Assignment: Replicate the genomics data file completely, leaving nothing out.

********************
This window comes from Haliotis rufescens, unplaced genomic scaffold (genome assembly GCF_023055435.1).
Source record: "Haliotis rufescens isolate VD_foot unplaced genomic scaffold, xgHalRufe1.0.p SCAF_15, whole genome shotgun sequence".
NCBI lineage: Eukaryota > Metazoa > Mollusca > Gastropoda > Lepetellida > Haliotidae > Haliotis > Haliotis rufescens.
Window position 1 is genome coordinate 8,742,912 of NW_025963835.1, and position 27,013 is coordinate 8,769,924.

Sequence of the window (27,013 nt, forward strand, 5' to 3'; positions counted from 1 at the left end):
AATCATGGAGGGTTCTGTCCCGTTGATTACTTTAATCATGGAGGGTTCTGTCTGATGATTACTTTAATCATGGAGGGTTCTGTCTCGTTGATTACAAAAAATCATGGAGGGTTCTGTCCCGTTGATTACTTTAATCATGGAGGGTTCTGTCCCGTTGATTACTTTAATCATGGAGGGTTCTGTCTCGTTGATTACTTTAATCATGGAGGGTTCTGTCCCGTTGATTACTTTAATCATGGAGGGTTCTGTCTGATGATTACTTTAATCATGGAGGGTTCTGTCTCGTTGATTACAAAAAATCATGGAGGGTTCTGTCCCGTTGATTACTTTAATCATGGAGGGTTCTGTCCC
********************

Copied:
This window comes from Haliotis rufescens, unplaced genomic scaffold (genome assembly GCF_023055435.1).
Source record: "Haliotis rufescens isolate VD_foot unplaced genomic scaffold, xgHalRufe1.0.p SCAF_15, whole genome shotgun sequence".
NCBI lineage: Eukaryota > Metazoa > Mollusca > Gastropoda > Lepetellida > Haliotidae > Haliotis > Haliotis rufescens.
Window position 1 is genome coordinate 8,742,912 of NW_025963835.1, and position 27,013 is coordinate 8,769,924.

Sequence of the window (27,013 nt, forward strand, 5' to 3'; positions counted from 1 at the left end):
AATCATGGAGGGTTCTGTCCCGTTGATTACTTTAATCATGGAGGGTTCTGTCTGATGATTACTTTAATCATGGAGGGTTCTGTCTCGTTGATTACAAAAAATCATGGAGGGTTCTGTCCCGTTGATTACTTTAATCATGGAGGGTTCTGTCCCGTTGATTACTTTAATCATGGAGGGTTCTGTCTCGTTGATTACTTTAATCATGGAGGGTTCTGTCCCGTTGATTACTTTAATCATGGAGGGTTCTGTCTGATGATTACTTTAATCATGGAGGGTTCTGTCTCGTTGATTACAAAAAATCATGGAGGGTTCTGTCCCGTTGATTACTTTAATCATGGAGGGTTCTGTCCC